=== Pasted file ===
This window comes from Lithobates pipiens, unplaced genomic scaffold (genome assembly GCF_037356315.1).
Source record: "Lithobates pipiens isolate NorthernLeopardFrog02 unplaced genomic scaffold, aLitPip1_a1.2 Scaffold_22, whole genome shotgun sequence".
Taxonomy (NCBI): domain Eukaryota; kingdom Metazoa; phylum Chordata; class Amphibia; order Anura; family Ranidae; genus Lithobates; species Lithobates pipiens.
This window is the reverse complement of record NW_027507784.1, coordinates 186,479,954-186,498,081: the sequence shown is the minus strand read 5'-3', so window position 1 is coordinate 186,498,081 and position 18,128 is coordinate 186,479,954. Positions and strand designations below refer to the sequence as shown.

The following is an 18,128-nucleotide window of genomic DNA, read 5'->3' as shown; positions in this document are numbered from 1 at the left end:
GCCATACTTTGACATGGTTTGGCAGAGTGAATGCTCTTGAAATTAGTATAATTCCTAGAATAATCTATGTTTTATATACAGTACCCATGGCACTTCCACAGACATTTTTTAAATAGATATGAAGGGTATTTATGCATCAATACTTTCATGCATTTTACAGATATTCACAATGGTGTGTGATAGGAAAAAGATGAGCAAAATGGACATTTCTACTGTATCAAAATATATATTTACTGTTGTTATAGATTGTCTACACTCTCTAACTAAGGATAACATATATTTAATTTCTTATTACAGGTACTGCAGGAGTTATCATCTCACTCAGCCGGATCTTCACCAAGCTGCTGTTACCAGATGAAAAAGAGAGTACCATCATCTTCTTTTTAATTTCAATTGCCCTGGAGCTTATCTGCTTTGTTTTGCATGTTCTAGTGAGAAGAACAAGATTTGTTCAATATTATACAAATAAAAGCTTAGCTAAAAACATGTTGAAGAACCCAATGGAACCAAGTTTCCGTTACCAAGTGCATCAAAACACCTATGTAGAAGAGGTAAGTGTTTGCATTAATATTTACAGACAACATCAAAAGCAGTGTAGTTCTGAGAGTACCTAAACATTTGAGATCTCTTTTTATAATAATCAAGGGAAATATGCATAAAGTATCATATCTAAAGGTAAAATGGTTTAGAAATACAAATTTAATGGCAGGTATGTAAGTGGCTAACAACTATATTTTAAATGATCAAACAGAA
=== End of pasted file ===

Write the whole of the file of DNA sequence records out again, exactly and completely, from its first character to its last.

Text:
This window comes from Lithobates pipiens, unplaced genomic scaffold (genome assembly GCF_037356315.1).
Source record: "Lithobates pipiens isolate NorthernLeopardFrog02 unplaced genomic scaffold, aLitPip1_a1.2 Scaffold_22, whole genome shotgun sequence".
Taxonomy (NCBI): domain Eukaryota; kingdom Metazoa; phylum Chordata; class Amphibia; order Anura; family Ranidae; genus Lithobates; species Lithobates pipiens.
This window is the reverse complement of record NW_027507784.1, coordinates 186,479,954-186,498,081: the sequence shown is the minus strand read 5'-3', so window position 1 is coordinate 186,498,081 and position 18,128 is coordinate 186,479,954. Positions and strand designations below refer to the sequence as shown.

The following is an 18,128-nucleotide window of genomic DNA, read 5'->3' as shown; positions in this document are numbered from 1 at the left end:
GCCATACTTTGACATGGTTTGGCAGAGTGAATGCTCTTGAAATTAGTATAATTCCTAGAATAATCTATGTTTTATATACAGTACCCATGGCACTTCCACAGACATTTTTTAAATAGATATGAAGGGTATTTATGCATCAATACTTTCATGCATTTTACAGATATTCACAATGGTGTGTGATAGGAAAAAGATGAGCAAAATGGACATTTCTACTGTATCAAAATATATATTTACTGTTGTTATAGATTGTCTACACTCTCTAACTAAGGATAACATATATTTAATTTCTTATTACAGGTACTGCAGGAGTTATCATCTCACTCAGCCGGATCTTCACCAAGCTGCTGTTACCAGATGAAAAAGAGAGTACCATCATCTTCTTTTTAATTTCAATTGCCCTGGAGCTTATCTGCTTTGTTTTGCATGTTCTAGTGAGAAGAACAAGATTTGTTCAATATTATACAAATAAAAGCTTAGCTAAAAACATGTTGAAGAACCCAATGGAACCAAGTTTCCGTTACCAAGTGCATCAAAACACCTATGTAGAAGAGGTAAGTGTTTGCATTAATATTTACAGACAACATCAAAAGCAGTGTAGTTCTGAGAGTACCTAAACATTTGAGATCTCTTTTTATAATAATCAAGGGAAATATGCATAAAGTATCATATCTAAAGGTAAAATGGTTTAGAAATACAAATTTAATGGCAGGTATGTAAGTGGCTAACAACTATATTTTAAATGATCAAACAGAA